W3C home > Mailing lists > Public > w3c-rdfcore-wg@w3.org > January 2002

Re: RDF datatyping goals (action from teleconference)

From: Patrick Stickler <patrick.stickler@nokia.com>
Date: Tue, 15 Jan 2002 18:48:39 +0200
To: ext Graham Klyne <GK@NineByNine.org>
CC: RDF Core <w3c-rdfcore-wg@w3.org>
Message-ID: <B86A2A07.BA60%patrick.stickler@nokia.com>
On 2002-01-15 14:11, "ext Graham Klyne" <GK@NineByNine.org> wrote:

> At 09:29 AM 1/15/02 +0200, Patrick Stickler wrote:
>> 1. Regarding note 2, we should change "primitive" to "anySimpleType" to
>> coincide with the XML Schema terminology. The statement that we
> don't/won't
>> address derived types is not quite correct, as we should support all
>> instances of anySimpleType, even those that are derived, and not only
>> the built in types but also all custom defined instances of
> anySimpleType.
> The terminology "Built-in" and "primitive" also comes from the schema
> document (e.g. part 2, section 3).
> I'd like to seek wider consensus on the specific point you raise, but
> I've 
> added some words to the document.  (My preference is to start simple and
> build up from there;  i.e. have an account for the primitive types
> first, 
> and then see if it extends cleanly to the derived types.)

Fair enough, though I expect that we'll want a solution that works with
any anySimpleType (i.e. any lexical datatype).

We need not support any of the definitional facets of XML Schema to
support any lexical anySimpleType. What matters is that anySimpleType
is a lexical datatype (has a value space and lexical space) and we
are able to unambiguously define in RDF the mapping from the lexical
space to the value space. How the value space (and lexical space) is
constrained in terms of superordinate types need not enter the picture.
>> 2. Regarding note 6, "include" should probably be "infer", as in
>> "It should be possible to infer typing information in an RDF graph by
>> referencing an associated RDF schema."
> Hmmm... "infer" carries some (logic-related) baggage that I didn't want
> to 
> invoke at this stage.
> How about "indirectly incorporate typing information..."

How about 'imply', taking the DAML+OIL terminology of explicit (local)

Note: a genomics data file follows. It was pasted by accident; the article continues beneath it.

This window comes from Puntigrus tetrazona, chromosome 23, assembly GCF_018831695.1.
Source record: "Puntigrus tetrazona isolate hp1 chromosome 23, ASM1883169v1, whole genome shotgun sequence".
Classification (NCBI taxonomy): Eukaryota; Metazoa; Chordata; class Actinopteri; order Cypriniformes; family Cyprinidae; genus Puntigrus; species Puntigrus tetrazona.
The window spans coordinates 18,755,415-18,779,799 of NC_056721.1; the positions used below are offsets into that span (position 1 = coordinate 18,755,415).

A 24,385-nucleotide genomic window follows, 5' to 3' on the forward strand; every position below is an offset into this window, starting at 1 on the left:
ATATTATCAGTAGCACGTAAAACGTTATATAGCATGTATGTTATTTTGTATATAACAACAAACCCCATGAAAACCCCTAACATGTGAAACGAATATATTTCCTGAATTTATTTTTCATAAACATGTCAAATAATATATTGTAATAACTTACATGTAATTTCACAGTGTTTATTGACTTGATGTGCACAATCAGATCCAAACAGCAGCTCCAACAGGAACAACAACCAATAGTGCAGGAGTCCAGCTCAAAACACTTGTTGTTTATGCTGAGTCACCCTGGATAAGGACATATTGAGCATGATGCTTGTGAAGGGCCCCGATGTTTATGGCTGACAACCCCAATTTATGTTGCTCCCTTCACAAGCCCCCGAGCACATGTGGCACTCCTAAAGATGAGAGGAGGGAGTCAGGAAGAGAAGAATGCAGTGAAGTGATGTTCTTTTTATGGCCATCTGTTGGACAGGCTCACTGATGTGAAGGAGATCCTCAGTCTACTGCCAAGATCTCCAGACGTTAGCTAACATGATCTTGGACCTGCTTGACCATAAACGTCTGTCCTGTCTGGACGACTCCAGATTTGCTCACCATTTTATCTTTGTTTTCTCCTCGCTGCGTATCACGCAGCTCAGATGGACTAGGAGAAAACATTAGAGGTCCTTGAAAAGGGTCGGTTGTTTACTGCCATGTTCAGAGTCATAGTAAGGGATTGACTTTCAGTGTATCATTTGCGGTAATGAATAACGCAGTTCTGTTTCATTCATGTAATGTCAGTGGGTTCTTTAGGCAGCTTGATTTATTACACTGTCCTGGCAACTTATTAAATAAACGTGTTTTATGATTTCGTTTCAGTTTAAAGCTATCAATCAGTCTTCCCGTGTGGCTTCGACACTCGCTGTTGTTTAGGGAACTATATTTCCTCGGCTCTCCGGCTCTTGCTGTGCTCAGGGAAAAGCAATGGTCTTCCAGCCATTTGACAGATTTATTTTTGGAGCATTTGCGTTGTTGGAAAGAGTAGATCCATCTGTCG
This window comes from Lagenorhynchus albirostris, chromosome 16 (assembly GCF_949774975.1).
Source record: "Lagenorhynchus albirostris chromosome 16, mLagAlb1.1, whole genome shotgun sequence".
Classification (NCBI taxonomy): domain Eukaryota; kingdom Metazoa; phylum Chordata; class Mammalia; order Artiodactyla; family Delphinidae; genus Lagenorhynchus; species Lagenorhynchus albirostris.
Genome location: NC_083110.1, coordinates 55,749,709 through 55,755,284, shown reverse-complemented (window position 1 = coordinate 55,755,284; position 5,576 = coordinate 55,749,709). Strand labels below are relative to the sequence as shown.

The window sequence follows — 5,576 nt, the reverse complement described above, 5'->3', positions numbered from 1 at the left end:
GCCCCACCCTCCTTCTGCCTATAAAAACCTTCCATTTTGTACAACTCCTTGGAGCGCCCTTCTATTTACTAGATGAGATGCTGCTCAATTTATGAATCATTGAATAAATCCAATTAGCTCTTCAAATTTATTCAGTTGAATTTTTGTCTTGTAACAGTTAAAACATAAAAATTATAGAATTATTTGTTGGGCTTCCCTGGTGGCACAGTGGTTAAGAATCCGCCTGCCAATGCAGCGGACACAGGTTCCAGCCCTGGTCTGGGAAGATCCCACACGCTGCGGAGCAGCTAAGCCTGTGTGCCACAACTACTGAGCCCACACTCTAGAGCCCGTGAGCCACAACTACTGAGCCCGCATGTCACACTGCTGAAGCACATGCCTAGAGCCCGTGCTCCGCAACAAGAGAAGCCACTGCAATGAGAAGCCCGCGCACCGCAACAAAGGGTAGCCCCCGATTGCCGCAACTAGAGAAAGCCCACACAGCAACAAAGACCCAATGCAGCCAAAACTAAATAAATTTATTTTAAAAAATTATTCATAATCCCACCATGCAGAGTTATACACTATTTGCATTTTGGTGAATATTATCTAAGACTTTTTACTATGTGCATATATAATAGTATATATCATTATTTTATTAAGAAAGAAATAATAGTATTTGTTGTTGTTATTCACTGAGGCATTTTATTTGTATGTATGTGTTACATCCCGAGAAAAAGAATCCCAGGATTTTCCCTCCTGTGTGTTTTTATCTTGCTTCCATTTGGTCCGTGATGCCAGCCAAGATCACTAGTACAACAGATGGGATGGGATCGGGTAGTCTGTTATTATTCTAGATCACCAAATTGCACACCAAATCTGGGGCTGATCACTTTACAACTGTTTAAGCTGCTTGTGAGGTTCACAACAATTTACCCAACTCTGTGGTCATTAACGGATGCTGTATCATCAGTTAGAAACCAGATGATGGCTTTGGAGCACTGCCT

versus implicit (global) typing?
>> 3. Regarding note 7, the statement "One of the dimensions by which one
> can
>> categorize datatyping proposals is by whether individual values are
>> explicitly or implicitly typed" applies really to idioms, not the
> datatyping
>> scheme/model itself. Thus "proposal" should probably be changed to
> "idiom"?
> Hmmm... I'm reluctant for two reasons:
> (a) this text is pretty much the desderate the DAML+OIL joint committee
> gave us, and I don't want to mess with it too much,
> (b) I think it's OK to the extent that any "proposal" could be said to
> support (i.e. allow use of) one or more "idioms".

Fair enough. Taking each proposal as a total package of model and idioms,
it is up to each proposal how modular that package is.

>> 4. Regarding note 9, it may be misleading that different idiom examples
> have
>> disjunct ontologies (with namespaces specific to each idiom). This
> sidesteps
>> the issue of co-existence in a knowledge base. The role of an idiom is
> to
>> express knowledge according to a given ontology -- and is not specific
> to
>> any particular ontology.
>> Please use just 'ex:' in the examples, and if that means idioms A and B
>> interact in an undesireable fashion, then that is useful information
> for
>> evaluating the different combination of proposed idioms.
> The exact point of using different names is to avoid the assertion that
> it 
> is the same name that is used in every idiom.  (I considered using
> Sergey's 
> .lex, .val and .map conventions, but did not because that implied too
> much 
> about how the idioms would be interpreted.)

But your examples suggest that no idioms can coexist. You say that
all of the idioms speak of Jenny's age, but they don't. They each
speak of a different "kind" of age.

We need to be able to evaluate all idioms and all proposals from within
the context of a single ontological space.

> I'll note that, where more than one idiom is supported by any given
> proposal, the ex*: names used may be the same or may be different for
> any 
> pair of supported idioms.

I think it's still too misleading.

I.e. it allows the S/A and S/B idioms to "appear" to coexist, but
they don't, and lots of folks may miss that.

I want to see the document achieve as full a neutrality to the
current proposals as possible, but separate namespaces is drawing
the line a bit too far out there.
>> Furthermore, since N3 is not the official serialization for RDF, I
> propose
>> that we use RDF/XML for all examples in formal publications. It's fine
> to
>> use N3 informally, but it is IMO impolite to expect all parties
> interested
>> in reviewing formal publications of this WG to learn N3.
> Yes, OK.  As far as I'm concerned, this is an informal discussion
> document.  (Hmmm, I should probably say that somewhere.)

Agreed. It's informal -- but the audience that it supposedly is intended
for (RDF Interest) may still not have the familiarity with N3 to properly
digest the examples.

It's not a major deal, but some folks may appreciate the XML.


Patrick Stickler              Phone: +358 50 483 9453
Senior Research Scientist     Fax:   +358 7180 35409
Nokia Research Center         Email: patrick.stickler@nokia.com
Received on Tuesday, 15 January 2002 11:47:53 UTC

This archive was generated by hypermail 2.4.0 : Friday, 17 January 2020 20:24:08 UTC